exposed to 60, 300 and 1500 mg/kg/day, or less than approximately ¼ to 8 times the maximum human
dose on a mg/m
basis. There are no adequate and well-controlled studies in pregnant women. This
drug should be used during pregnancy only if the potential benefit justifies the potential risk to the fetus.
To provide information regarding the effects of in utero exposure to gabapentin, physicians are advised
to recommend that pregnant patients taking gabapentin enroll in the North American Antiepileptic Drug
(NAAED) Pregnancy Registry. This can be done by calling the toll free number 1-888-233-2334, and
must be done by patients themselves. Information on the registry can also be found at the website
Use In Nursing Mothers:
Gabapentin is secreted into human milk following oral administration. A nursed infant could be exposed
to a maximum dose of approximately 1 mg/kg/day of gabapentin. Because the effect on the nursing infant
is unknown, gabapentin should be used in women who are nursing only if the benefits clearly outweigh
Safety and effectiveness of gabapentin in the management of postherpetic neuralgia in pediatric patients
have not been established. Effectiveness as adjunctive therapy in the treatment of partial seizures in
pediatric patients below the age of 3 years has not been established. (see CLINICAL
PHARMACOLOGY, Clinical Studies).
The total number of patients treated with gabapentin in controlled clinical trials in patients with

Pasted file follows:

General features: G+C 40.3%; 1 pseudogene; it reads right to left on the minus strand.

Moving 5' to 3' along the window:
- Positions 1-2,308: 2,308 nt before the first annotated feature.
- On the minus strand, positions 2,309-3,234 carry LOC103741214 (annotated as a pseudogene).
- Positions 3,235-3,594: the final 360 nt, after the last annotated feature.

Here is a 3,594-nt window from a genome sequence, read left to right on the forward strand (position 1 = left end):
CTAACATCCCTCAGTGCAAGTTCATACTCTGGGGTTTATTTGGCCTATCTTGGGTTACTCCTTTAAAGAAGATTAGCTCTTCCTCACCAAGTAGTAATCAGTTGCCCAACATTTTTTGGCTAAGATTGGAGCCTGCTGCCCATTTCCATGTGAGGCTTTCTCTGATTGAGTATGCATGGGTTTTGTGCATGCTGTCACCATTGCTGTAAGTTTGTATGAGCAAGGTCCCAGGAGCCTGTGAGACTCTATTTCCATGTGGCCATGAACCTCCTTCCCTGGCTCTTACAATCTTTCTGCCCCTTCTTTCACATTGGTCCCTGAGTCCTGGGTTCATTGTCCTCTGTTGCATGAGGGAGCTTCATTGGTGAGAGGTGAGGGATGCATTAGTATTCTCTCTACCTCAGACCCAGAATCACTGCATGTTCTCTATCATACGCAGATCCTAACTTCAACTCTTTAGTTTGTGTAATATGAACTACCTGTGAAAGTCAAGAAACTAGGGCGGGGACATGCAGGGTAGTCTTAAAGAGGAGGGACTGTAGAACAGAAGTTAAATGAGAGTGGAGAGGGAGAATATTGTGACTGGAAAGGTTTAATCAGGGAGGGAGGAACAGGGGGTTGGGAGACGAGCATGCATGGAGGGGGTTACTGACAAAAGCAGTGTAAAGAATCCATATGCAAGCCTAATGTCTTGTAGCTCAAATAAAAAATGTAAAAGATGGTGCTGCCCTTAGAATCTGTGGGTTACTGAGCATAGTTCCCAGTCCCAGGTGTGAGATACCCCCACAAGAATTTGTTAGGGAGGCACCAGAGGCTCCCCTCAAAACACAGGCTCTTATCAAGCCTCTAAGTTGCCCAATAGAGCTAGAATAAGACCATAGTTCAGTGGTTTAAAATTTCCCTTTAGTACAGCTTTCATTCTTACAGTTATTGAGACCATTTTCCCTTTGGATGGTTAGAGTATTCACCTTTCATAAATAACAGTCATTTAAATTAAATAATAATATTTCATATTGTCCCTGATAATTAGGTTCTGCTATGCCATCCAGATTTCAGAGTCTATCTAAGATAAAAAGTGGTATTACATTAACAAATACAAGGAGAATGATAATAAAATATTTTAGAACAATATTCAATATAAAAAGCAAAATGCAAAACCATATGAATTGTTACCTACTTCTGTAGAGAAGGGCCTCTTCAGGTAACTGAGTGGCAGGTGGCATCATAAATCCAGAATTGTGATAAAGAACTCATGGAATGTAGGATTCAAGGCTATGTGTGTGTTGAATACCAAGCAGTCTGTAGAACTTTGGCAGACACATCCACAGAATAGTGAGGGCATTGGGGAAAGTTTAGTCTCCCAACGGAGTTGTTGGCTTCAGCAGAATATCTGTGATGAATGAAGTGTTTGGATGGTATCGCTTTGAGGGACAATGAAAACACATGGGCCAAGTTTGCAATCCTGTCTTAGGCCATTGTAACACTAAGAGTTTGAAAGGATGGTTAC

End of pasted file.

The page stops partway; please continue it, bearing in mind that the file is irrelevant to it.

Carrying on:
postherpetic neuralgia was 336, of which 102 (30%) were 65 to 74 years of age, and 168 (50%) were
75 years of age and older. There was a larger treatment effect in patients 75 years of age and older
compared with younger patients who received the same dosage. Since gabapentin is almost exclusively
eliminated by renal excretion, the larger treatment effect observed in patients >75 years may be a
consequence of increased gabapentin exposure for a given dose that results from an age-related
decrease in renal function. However, other factors cannot be excluded. The types and incidence of
adverse events were similar across age groups except for peripheral edema and ataxia, which tended to
increase in incidence with age.
Clinical studies of gabapentin in epilepsy did not include sufficient numbers of subjects aged 65 and
over to determine whether they responded differently from younger subjects. Other reported clinical
experience has not identified differences in responses between the elderly and younger patients. In
general, dose selection for an elderly patient should be cautious, usually starting at the low end of the
dosing range, reflecting the greater frequency of decreased hepatic, renal, or cardiac function, and of
concomitant disease or other drug therapy.
This drug is known to be substantially excreted by the kidney, and the risk of toxic reactions to this drug
may be greater in patients with impaired renal function. Because elderly patients are more likely to have
decreased renal function, care should be taken in dose selection, and dose should be adjusted based on
creatinine clearance values in these patients (see CLINICAL PHARMACOLOGY, ADVERSE